There are proposals for new levies on income distributed to holders of equity-oriented units of mutual funds and the amount distributed under approved equity-oriented life insurance schemes at 5 per cent. The proposed EET scheme in the draft Code does not find a place in the Bill so that outright deductions for savings now available under Sec. 80C will continue, while the EET scheme will be limited to present provisions under Sec. 80CCC and 80CCD.

Exemption now available for long-term capital gains on transfer of listed shares, where securities transaction tax is suffered, will continue despite the earlier proposal to the contrary. Other changes can be considered in due course

Wednesday, September 8, 2010

DTC- No taxes break on Home Loan Principal amount.

DTC No taxes break on payment of Home Loan Principal amount 

The simplified Direct Tax Code (DTC) Bill introduced in Parliament on Monday, which will become effective from April 1, 2012, holds a few surprises, including the withdrawal of tax deduction on the principal component of housing loans. The bill, that will replace the Income Tax Act 1961, seeks an increase in exemption threshold of individuals from the current Rs 1.60 lakh to Rs 2 lakh and reduce corporate taxes to a flat 30%.

Revenue secretary Sunil Mitra pointed out that only the interest component of a housing loan will be considered for deductions. So, if your equated monthly installment is Rs 1.50 lakh, comprising interest and principal outgo of Rs 75,000 each, you can avail deduction of only the interest.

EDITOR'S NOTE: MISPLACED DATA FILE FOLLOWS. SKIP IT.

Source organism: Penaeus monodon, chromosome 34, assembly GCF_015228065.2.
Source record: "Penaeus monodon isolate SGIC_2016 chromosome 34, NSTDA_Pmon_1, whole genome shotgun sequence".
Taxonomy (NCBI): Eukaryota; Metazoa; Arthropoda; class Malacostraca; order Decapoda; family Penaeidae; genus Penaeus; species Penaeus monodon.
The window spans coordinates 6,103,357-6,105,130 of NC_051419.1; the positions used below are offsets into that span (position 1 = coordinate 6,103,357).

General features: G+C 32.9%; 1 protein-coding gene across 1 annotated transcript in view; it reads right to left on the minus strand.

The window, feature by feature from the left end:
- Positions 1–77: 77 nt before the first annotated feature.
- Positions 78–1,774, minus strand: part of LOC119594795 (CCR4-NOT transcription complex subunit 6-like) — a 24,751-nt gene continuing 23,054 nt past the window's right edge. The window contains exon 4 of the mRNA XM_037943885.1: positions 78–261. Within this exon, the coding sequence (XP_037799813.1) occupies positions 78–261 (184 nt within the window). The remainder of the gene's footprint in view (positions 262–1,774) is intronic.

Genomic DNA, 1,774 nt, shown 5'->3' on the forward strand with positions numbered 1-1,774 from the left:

The DTC operation has been put on hold for a year to allow all three categories—tax practitioner, tax payer and tax administrator—enough time to become adequately familiar with the new provisions. The bill will now be referred to a parliamentary committee for examination.

If you were depending on a housing loan to cover most of your deduction, the decision to exclude the principal amount will bring it down substantially. Housing loan comprises 50% of the total deduction of up to Rs 3 lakh on savings. Other deductions allowed for individual taxpayers include Rs 1 lakh on pension, PF and gratuity and up to Rs 50,000 for tuition fees, pure life insurance premium and health insurance.

There is no mention of LTA or LTC in the bill exemption list, indicating that these sops have been dumped.

Shalini Haridoss Nair

Saturday, September 4, 2010

Software Supply Is Not "Sale": Madras High Court

Infotech Software Dealers Association vs. UOI (Madras High Court)

Though software is "goods", its supply may be a "service" and not a "sale"